Bundesliga Pass, the over-the-top subscription service that has been developed by Germany’s Bundesliga, will primarily be used as a “complementary” service, with the lion’s share of coverage worldwide set to remain with broadcasters in each territory.
The German Football League (DFL) revealed in August that it had been working on its own direct-to-consumer offering to showcase live games from the top-tier Bundesliga from the 2020-21 season onwards.
The move was viewed as a self-defence mechanism by the league to arm itself with more leverage in rights negotiations, in addition to developing the property in some markets, but raised the question as to how many markets the league would, in reality, retain the rights to showcase itself.
Speaking to SportBusiness here at Sportel Monaco, Robert Klein, chief executive of Bundesliga International, the league’s worldwide rights sales arm, said: “We’ve got great partners in 211 markets. Therefore I anticipate that we’re going to continue deals with these partners or similar players.
“The Bundesliga Pass is in an initial sense more a complimentary offering and what lies on there is a very good question. You need compelling content to make sure that people are going to be coming back.”
A provisional price point of $7.99 per month has been set for the direct-to-consumer service, but the exact pricing would be dependent on the market in question. Free (non-live) content could also be offered and with Klein and his team encouraged by research backing up the appetite among a young demographic for lifestyle stories on players and clubs, along with a range of data.
Expanding on the OTT offering, he stated: “Any professional league now has to have the possibility to offer their own direct-to-consumer [platform] for a number of reasons.
“It can be to go into a territory where you believe the product can actually stand on its own two feet. It could be to have a supporting offering alongside a traditional partner there because there is so much content that we produce and fans that ask for it as an alternative. And also as a defensive mechanism.”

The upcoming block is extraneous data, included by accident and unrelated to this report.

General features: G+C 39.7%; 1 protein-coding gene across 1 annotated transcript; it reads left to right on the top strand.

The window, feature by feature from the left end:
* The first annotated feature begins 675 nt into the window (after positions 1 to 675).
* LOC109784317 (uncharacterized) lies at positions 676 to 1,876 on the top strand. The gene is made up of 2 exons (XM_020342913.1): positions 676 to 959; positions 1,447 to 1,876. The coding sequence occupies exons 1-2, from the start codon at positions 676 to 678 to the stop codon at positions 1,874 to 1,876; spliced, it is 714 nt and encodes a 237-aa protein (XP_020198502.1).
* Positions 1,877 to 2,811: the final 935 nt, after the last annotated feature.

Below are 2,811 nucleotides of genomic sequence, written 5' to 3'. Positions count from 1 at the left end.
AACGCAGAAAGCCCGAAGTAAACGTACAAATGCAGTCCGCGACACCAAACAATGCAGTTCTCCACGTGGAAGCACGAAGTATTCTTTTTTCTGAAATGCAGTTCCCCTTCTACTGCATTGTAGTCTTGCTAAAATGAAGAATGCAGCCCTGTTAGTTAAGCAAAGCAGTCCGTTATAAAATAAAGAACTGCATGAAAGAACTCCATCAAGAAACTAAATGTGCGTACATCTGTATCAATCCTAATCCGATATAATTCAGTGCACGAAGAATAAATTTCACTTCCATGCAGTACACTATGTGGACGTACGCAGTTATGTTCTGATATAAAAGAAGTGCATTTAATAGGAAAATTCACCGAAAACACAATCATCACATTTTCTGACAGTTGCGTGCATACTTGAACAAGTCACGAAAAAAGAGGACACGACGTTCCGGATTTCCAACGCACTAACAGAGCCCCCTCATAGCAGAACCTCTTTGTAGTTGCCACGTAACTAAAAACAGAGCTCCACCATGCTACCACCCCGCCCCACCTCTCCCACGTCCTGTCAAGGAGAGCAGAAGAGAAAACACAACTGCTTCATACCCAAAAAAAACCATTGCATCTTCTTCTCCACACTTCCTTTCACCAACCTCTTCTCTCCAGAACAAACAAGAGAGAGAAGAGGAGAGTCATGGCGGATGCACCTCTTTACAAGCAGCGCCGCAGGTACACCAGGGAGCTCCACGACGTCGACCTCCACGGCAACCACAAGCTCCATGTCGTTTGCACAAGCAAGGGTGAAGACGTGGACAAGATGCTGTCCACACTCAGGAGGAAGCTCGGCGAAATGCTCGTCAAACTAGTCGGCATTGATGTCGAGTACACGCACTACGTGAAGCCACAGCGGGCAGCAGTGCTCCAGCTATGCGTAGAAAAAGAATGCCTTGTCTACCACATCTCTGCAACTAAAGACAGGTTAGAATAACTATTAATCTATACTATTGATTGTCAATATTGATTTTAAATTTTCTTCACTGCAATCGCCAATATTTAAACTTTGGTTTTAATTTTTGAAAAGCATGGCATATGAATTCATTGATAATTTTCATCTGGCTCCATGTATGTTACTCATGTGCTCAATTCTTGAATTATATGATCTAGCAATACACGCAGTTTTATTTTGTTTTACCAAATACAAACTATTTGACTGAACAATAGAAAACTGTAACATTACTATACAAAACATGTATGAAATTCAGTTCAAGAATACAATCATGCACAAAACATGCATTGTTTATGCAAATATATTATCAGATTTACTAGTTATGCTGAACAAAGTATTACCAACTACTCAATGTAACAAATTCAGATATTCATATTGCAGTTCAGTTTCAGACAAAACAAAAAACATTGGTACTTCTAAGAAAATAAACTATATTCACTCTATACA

Bundesliga Pass has been devised with the intention to stream all Bundesliga games, plus live games from the second-tier 2. Bundesliga, and also showcase around 8,000 hours of archive content.
Bundesliga International is now actively going to market (or will soon do so) with its rights outside of Europe, China and USA (where a six-year deal was recently struck with ESPN) given the existing agreements expire at the end of this season. The rights sales processes are now particularly “live” in Asia, Latin America, sub-Saharan Africa and the Middle East and North Africa.
The rights sales vary in nature between invitations to tender that are issued and direct conversations with broadcasters.
The recent ESPN+ agreement was evidence of Bundesliga International’s willingness to embrace a rights deal that priorities content distribution via OTT. Just four games per season are expected to be shown by ESPN’s linear channels.
Klein said that Bundesliga International would look to agree similar digitally-focused deals elsewhere subject to the “partner, the territory and what is on offer”.
He added: “With the ESPN deal the home of Bundesliga will be on a digital platform (ESPN+) but it’s part of a much bigger ecosystem. They have 93 million unique users on a monthly basis on their digital platforms.”
A broadcaster’s “storytelling” role has become a key component alongside the delivery of the live content, he added.
Asked about the league’s appetite to sell rights on to agencies, Klein pointed to the increased sales capacity at Bundesliga International and the desire to have a direct relationship with a broadcaster, but did not rule out awarding rights to agencies for the forthcoming cycle.
He said that agencies would still have a role to play “in the right circumstances” and if they can “deliver a better result and better relationship”, but that they would need to work alongside the league’s in-house arm in selling the rights.
In 2018, Bundesliga International terminated its agreement with the MP & Silva agency to sell the broadcast rights in 34 European countries until the end of the 2020-21 season.
On that note, he underlined: “We will also be very careful to make sure of course that they can provide the financial securities that we need.”